International trade esp

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International trade esp

  1. 1. I. Overview of International trade 1. International trade: Purchase, sale, or exchange of goods and services across national borders. 2. Foreign Direct Investment (FDI): Purchase of physical assets or a significant amount of the ownership of a company in another country to gain a measure of management control. 3. Portfolio Investment: Investment that does not involve obtaining a degree of control in a company.
  2. 2. II. Benefits of International trade  Open doors to new entrepreneurial opportunity across nations.  Provide a country’s people with greater choice of goods and services.  An important engine for job creation in many countries.
  3. 3. III. Theories of International trade 1.Mercantilism: Trade theory holding that nations should accumulate financial wealth, usually in the form of gold, by encouraging exports and discouraging imports. 2. Absolute advantage: Ability of a nation to produce a good more efficiently than any other nation.
  4. 4. 3. Comparative advantage: Inability of a nation to produce a goods more efficiently than other nations, but an ability to produce that good more efficiently than it does any other good. 4. Factor proportions theory: Trade theory holding that countries produce and export goods that require resources (factors) that are abundant and import goods that require resources in short supply.
  5. 5. Gain or loss?
  6. 6. Terms of trade Terms of trade or TOT is the relative prices of a country's export to import (TOT=PE /PI) An improvement in a nation's terms of trade(the increase of the ratio) is good for that country in the sense that it has to pay less for the products it imports, that is, it has to give up fewer exports for the imports it receives.
  7. 7. Gain from trade  According to the orthodox economists: All countries have its own comparative advantage and they gain from trade  According to the neo-Marxists: the LDCs lost from trade
  8. 8.  Comparative advantage explains how trade can create value for both parties even when one can produce all goods with fewer resources than the other. The net benefits of such an outcome are called gains from trade. It is the main concept of the pure theory of international trade.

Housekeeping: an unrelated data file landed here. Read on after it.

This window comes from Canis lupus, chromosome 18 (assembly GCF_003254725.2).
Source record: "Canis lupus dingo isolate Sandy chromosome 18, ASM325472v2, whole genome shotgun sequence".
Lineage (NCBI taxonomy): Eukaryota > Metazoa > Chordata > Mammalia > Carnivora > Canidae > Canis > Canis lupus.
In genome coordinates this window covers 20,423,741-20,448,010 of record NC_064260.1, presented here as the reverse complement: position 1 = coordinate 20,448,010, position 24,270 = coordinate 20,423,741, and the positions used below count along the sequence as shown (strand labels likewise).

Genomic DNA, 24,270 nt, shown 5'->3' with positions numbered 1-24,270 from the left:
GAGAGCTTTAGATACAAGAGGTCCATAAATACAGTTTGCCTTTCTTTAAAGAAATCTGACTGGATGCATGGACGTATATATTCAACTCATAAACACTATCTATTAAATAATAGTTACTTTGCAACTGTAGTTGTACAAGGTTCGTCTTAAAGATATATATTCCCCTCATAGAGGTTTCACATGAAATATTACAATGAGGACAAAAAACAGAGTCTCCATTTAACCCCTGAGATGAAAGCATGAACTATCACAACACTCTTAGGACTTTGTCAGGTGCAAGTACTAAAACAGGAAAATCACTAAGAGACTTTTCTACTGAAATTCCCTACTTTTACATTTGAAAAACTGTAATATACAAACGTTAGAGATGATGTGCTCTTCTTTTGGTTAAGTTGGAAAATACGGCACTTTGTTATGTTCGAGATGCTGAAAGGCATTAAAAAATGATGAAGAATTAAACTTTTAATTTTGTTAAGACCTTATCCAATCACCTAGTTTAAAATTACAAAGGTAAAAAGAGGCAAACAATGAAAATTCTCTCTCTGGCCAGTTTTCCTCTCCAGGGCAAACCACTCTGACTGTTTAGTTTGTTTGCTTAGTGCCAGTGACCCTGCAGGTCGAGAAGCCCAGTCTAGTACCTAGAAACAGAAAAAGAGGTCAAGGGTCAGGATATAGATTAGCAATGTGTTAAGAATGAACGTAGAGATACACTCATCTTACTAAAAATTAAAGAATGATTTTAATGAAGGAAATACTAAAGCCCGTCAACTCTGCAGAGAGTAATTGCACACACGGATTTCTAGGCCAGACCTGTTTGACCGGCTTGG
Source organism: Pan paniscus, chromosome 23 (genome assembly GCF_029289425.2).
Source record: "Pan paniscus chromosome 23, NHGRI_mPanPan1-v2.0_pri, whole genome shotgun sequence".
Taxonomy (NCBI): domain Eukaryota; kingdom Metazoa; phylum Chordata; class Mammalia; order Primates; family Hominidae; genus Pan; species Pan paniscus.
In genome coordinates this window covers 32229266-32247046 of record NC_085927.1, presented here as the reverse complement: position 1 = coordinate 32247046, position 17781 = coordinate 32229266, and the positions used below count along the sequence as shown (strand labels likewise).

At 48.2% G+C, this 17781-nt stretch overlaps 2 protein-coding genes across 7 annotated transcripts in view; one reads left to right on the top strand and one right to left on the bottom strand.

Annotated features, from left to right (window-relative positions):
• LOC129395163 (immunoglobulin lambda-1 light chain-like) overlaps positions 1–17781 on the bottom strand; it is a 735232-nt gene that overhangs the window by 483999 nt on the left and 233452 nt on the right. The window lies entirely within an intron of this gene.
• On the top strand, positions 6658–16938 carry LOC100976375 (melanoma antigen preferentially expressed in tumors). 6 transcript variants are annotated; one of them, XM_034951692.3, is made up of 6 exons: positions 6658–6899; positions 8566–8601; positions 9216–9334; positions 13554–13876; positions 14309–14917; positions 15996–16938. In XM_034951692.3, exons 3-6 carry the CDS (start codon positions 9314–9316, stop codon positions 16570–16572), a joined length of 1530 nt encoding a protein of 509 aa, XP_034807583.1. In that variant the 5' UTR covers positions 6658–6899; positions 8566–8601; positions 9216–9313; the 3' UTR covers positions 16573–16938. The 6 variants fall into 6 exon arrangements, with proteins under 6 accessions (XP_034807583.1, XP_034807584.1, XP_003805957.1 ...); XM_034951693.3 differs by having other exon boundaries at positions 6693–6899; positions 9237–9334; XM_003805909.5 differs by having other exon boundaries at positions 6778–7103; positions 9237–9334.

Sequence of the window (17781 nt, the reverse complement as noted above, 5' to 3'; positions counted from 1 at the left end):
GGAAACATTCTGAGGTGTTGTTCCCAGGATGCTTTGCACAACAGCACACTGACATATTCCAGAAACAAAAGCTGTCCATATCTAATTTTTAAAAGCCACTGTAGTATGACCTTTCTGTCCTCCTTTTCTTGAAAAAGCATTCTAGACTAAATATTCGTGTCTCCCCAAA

9. 9. IV. The balance of trade  Visible trade consists of all those goods which can be seen and touched such as machines, televisions, motorcycles, refrigerators, food, raw materials…  Invisible trade refers to all those items which we export, which cannot be seen or touched such as sales of insurance, banking services, airline seats or sea cargo….  The balance of trade is the difference in value between imports and exports of goods over a particular period.
  10. 10. V. The balance of payments  In economics, the balance of payments (BOP) measures the payments that flow between any individual country and all other countries.  IMF definition: "Balance of Payments is a statistical statement that summarizes transactions between residents and nonresidents during a period.”  It is used to summarize all international economic transactions for that country during a specific time period, usually a year.
  11. 11.  The balance of payments comprises the current account, the capital account, and the financial account. "Together, these accounts balance in the sense that the sum of the entries is conceptually zero.”
  12. 12. 1. Current account  Current account is a national account that records transactions involving the import and export of goods and services, income receipts on assets abroad, and income payments on foreign assets inside the country  Current account surplus (a trade surplus): When a country exports more goods, services, and income than it imports.  Current account deficit (a trade deficit): When a country imports more goods, services and income than it exports.
  13. 13. 2. Capital account  Capital account: A national account that records transactions involving the purchase or sale of assets
  14. 14. 3. Financial account  The financial account records transactions that involve financial assets and liabilities and that take place between residents and nonresidents.
  15. 15.  A balance of payments equilibrium is defined as a condition where the sum of debits and credits from the current account and the capital and financial accounts equal to zero; in other words, equilibrium is where Current account + (Capital + Financial account) = 0
  16. 16.  This is a condition where there are no changes in Official Reserves. When there is no change in Official Reserves, the balance of payments may also be stated as follows: Current account = - (Capital + Financial account) Or Current account deficit (or surplus) = Capital and Financial account) surplus (or deficit)
  17. 17. Balance of payments identity  Current Account = Capital Account + Financial Account + Net Errors and Omissions
  18. 18. VI. Exporting 1. Export procedures -Transport the goods to the docks or airport -Pass them through customs -Clear them through another set of customs on arrival -Present them to the correct customers